Friday 13 August 2010

John McNeill: Theology of Fallibility

Fr John McNeill is a renowned pioneer in the field of gay and lesbian theology. A Jesuit priest, he refused to be silenced after attempts by the Vatican to stop him writing the truth as he saw it on theology and Scripture concerning gay men and lesbians. He was forced out of the Jesuits, but has continued to publish important books, to work as a renowned psychotherapists, and to write a valuable blog, "Spiritual Transformations". There, he has a number of important posts for queer Catholics. This is the opening of the first in a series called "The Theology of Fallibilitity" - a major theme in Fr McNeill's work.

A theology of fallibility lies at the heart of Jesus' teaching. That theology was a major part of Jesus' message at the last supper as recounted in the gospel according to John. This theology has enormous implications of the structure of the Church that claims to be based on the teaching of Jesus. In my next three blogs I will deal with this theology and its implications.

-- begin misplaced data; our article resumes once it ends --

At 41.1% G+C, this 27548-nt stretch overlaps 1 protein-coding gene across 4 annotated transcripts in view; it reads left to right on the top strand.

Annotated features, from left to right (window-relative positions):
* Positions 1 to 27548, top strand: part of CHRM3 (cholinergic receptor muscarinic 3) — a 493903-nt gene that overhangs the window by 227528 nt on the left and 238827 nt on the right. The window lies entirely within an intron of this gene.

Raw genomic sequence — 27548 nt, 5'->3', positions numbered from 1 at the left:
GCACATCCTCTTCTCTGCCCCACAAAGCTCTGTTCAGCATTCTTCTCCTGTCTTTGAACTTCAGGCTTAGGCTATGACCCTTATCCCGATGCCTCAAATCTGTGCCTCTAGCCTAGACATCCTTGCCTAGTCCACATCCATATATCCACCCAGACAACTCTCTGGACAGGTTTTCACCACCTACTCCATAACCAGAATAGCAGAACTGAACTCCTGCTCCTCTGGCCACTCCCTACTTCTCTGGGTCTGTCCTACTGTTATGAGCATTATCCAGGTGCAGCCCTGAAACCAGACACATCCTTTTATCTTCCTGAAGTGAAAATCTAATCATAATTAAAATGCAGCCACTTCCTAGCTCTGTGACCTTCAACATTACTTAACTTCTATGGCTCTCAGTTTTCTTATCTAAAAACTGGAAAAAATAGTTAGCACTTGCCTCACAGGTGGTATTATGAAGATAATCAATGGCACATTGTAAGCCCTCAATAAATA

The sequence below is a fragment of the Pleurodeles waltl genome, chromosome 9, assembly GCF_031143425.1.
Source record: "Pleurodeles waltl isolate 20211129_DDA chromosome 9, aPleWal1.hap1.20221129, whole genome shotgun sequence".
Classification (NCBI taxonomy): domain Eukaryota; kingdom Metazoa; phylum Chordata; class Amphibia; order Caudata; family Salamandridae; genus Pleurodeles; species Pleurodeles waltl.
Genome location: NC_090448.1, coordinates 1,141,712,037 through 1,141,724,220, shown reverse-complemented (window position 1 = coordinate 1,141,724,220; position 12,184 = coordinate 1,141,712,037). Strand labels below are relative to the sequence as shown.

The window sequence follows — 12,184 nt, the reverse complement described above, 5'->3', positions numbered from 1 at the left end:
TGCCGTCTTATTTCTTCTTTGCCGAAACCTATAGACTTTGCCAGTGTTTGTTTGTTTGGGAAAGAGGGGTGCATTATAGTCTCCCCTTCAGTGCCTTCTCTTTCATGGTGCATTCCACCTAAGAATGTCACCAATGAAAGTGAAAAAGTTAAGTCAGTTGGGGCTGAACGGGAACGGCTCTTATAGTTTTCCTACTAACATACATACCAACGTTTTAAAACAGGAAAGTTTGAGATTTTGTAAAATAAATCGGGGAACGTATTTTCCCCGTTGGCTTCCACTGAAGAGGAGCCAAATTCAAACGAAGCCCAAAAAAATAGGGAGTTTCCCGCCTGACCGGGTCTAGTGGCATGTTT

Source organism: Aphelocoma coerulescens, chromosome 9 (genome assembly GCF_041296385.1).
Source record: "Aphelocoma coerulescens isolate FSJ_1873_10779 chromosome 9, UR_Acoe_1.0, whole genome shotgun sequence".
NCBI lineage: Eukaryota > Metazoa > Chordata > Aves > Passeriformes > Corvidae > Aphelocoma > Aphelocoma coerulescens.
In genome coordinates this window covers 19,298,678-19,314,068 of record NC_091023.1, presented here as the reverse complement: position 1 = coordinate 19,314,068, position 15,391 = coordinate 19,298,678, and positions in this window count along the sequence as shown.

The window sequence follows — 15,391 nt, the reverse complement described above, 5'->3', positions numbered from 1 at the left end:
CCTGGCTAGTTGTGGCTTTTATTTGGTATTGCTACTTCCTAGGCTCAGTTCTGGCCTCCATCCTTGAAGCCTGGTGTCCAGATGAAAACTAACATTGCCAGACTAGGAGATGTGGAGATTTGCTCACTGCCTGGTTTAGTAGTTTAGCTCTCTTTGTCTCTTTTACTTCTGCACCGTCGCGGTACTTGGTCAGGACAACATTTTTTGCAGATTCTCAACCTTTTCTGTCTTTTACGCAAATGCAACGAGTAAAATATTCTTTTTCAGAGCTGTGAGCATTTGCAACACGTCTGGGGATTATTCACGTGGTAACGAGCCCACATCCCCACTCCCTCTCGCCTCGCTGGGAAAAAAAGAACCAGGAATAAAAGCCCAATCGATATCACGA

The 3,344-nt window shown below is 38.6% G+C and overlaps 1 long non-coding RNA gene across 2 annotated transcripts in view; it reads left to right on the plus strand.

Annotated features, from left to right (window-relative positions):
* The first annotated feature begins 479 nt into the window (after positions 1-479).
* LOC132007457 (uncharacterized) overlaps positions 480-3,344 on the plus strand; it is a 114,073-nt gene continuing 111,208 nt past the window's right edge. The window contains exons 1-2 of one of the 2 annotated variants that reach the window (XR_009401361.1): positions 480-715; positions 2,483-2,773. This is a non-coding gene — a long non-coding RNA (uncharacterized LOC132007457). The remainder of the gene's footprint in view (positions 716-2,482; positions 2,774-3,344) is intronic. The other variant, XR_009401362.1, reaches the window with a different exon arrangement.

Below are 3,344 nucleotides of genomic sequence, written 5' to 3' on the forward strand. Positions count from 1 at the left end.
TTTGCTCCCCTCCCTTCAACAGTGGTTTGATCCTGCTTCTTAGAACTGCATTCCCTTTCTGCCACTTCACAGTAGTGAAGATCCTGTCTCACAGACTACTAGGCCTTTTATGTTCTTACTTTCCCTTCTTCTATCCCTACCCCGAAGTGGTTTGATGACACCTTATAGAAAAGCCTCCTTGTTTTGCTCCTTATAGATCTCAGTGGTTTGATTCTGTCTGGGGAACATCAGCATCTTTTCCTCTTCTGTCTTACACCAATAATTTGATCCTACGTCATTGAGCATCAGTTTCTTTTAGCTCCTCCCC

The themes of this series of blogs is dealt with in a fuller way in my book , Freedom,Glorious Freeedom: The Spiritual Journey to the Fullness of Life for Gays, Lesbians and Everybody Else.
What is Maturity?
A healthy maturing process is the process by which we separate off from our dependence on parents, family and religious authorities and become autonomous adults, make our own choices and take responsibility for them. Maturity is defined as the ability to live one's life according to one's own insights and feelings and no longer live in a continuous effort to meet the expectation of others. Theologian Sebastian Moore even goes so far as to write that "living your life to meet the expectations of others" is a form of sin. On both the psychological and spiritual levels, maturity means the ability to discern what is the true self and to find the courage to act out that true self.
God blessed us with fallible parents, It was precisely where our parents were wrong that allowed us to separate off from them. Had they been infallible it would have beem close to impossible for us to mature into autonomous and responsibile adults.

Books by Fr John McNeill:

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